A group of filmmakers have recently sued the US government for social media surveillance rules. The lawsuit argues that the requirement unconstitutionally discourages applicants from speaking online — and, conversely, discourages people who post political speech from trying to enter the US.
This lawsuit, filed by the Doc Society and the International Documentary Association, challenges the decision on First Amendment grounds. It calls the registration system the cornerstone of a far reaching digital surveillance regime that makes would-be visitors provide effectively a live database of their personal, creative, and political activities online — which the government can monitor at any time, long after the application process has been completed.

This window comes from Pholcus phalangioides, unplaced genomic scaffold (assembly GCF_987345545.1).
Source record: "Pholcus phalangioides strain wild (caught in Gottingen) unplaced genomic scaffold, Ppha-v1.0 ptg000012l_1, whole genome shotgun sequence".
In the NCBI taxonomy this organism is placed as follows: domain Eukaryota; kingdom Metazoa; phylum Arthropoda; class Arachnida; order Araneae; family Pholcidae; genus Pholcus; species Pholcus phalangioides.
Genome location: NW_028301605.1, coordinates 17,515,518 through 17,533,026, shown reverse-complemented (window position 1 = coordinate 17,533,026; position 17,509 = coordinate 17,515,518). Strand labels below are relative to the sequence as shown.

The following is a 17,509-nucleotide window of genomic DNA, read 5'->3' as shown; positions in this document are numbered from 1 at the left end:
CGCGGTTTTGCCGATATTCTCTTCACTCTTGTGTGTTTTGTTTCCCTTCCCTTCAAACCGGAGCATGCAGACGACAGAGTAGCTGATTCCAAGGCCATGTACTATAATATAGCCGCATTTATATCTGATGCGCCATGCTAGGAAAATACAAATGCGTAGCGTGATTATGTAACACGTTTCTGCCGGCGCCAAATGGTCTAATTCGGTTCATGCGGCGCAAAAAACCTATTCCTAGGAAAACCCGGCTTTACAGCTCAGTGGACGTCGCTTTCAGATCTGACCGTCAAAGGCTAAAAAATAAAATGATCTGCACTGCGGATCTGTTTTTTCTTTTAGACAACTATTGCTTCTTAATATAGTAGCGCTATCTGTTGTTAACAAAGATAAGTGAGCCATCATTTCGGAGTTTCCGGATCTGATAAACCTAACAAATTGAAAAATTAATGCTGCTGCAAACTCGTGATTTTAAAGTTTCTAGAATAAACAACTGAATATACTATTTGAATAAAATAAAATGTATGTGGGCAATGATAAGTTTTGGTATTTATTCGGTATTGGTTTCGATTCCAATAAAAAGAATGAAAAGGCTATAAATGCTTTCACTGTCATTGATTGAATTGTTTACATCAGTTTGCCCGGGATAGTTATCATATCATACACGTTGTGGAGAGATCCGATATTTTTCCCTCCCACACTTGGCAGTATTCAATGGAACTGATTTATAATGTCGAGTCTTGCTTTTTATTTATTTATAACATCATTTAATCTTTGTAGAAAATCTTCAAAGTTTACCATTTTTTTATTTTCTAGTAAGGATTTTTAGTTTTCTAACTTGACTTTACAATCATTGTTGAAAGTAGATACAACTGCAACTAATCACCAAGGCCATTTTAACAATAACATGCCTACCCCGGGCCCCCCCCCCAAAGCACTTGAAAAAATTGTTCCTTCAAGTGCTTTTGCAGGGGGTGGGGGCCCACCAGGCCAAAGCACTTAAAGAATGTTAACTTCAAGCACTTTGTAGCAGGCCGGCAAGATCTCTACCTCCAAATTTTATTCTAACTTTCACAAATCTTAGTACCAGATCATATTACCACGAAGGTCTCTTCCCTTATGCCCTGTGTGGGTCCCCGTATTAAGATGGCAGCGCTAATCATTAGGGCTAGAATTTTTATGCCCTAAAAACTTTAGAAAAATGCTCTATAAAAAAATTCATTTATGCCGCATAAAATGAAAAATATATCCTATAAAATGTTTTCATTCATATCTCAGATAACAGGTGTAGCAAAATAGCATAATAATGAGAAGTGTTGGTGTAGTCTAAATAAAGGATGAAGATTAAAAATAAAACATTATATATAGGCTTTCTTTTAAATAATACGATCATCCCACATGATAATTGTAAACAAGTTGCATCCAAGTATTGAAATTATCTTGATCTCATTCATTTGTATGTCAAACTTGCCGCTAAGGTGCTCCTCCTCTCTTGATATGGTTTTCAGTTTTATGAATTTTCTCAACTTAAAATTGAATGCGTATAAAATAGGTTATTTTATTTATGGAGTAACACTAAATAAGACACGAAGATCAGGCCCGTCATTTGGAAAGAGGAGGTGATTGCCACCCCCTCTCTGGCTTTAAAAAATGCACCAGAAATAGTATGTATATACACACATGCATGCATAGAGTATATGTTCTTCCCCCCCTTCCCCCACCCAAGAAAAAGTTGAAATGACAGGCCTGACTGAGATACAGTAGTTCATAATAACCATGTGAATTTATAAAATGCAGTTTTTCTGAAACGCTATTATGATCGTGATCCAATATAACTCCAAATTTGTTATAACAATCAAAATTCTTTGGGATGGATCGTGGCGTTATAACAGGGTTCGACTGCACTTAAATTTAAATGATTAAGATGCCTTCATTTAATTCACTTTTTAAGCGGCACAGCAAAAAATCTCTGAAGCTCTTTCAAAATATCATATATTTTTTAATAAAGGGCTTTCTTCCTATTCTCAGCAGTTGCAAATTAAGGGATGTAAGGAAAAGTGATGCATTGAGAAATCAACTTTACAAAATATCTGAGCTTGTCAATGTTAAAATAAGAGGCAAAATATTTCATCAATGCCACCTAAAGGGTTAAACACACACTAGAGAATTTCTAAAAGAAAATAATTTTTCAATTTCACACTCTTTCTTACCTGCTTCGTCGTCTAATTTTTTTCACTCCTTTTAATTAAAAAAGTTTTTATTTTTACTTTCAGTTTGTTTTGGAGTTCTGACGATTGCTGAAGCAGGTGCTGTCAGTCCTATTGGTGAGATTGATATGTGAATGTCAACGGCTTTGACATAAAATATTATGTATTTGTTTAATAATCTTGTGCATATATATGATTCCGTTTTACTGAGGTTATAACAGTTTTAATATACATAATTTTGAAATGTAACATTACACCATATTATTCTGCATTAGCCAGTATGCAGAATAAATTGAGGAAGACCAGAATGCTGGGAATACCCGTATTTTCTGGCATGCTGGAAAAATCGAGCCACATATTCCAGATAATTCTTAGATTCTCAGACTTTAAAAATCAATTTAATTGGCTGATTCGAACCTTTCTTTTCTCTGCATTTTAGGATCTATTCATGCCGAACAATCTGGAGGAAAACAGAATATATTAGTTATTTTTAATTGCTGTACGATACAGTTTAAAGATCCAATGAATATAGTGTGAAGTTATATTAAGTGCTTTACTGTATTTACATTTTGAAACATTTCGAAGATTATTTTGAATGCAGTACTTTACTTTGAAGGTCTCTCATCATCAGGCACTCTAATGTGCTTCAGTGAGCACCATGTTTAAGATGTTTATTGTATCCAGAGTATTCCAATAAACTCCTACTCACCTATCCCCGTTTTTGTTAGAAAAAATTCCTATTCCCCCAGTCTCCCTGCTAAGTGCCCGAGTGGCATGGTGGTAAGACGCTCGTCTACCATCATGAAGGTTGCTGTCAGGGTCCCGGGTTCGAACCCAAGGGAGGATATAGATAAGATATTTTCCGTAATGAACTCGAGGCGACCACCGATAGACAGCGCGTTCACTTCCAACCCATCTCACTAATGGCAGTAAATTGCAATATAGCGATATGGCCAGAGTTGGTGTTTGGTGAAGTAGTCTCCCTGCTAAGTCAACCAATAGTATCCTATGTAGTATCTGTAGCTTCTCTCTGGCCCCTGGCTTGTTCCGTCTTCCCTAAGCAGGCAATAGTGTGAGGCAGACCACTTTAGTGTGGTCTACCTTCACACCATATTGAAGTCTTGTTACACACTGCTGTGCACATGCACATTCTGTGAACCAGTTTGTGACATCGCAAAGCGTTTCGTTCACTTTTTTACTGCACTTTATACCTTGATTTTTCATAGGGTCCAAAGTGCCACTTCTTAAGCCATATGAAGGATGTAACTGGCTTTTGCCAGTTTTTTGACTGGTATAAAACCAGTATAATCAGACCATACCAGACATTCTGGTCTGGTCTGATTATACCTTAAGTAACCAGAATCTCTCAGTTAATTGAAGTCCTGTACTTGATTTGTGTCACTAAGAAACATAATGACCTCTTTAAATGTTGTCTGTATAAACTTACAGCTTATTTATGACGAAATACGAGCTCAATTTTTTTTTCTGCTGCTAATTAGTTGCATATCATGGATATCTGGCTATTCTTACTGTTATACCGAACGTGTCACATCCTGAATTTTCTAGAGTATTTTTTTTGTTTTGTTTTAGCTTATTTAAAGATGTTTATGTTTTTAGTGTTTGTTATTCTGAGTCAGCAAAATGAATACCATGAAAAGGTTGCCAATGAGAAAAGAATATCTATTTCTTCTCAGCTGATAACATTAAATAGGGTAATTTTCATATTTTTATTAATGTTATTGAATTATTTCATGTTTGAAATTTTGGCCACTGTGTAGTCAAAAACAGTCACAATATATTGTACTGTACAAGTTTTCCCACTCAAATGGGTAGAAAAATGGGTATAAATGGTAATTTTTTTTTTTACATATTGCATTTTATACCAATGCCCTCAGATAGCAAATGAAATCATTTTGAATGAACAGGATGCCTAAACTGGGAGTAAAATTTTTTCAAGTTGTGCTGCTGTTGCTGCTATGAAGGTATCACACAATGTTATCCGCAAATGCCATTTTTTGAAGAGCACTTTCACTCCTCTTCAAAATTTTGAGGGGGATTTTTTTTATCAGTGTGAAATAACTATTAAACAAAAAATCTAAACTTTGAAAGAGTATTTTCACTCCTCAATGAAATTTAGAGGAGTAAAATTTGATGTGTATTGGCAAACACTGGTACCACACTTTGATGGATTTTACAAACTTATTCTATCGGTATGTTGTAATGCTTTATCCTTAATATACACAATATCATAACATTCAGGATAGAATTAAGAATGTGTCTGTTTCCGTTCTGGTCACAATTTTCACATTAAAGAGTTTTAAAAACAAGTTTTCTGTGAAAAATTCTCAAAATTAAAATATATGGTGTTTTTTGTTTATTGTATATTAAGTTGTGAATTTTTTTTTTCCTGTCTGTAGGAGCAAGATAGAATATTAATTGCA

Applicants must even disclose accounts that they use pseudonymously, and if US authorities fail to keep that information secure, it could potentially endanger people who are trying to avoid censorship from a repressive foreign government.
The plaintiffs in this lawsuit say that some non-US members have begun deleting social media content or stopped expressing themselves online because they’re afraid it will complicate their ability to enter the US. Others have decided to stop working in the country because they don’t want to reveal their social media accounts.
The Registration Requirement enables the government to compile a database of millions of people’s speech and associations, which it can cross-reference to glean more information about any given visa applicant, warns the suit. And the government’s indefinite retention of information collected through the Registration Requirement further exacerbates the requirement’s chilling effect because it facilitates surveillance into the future.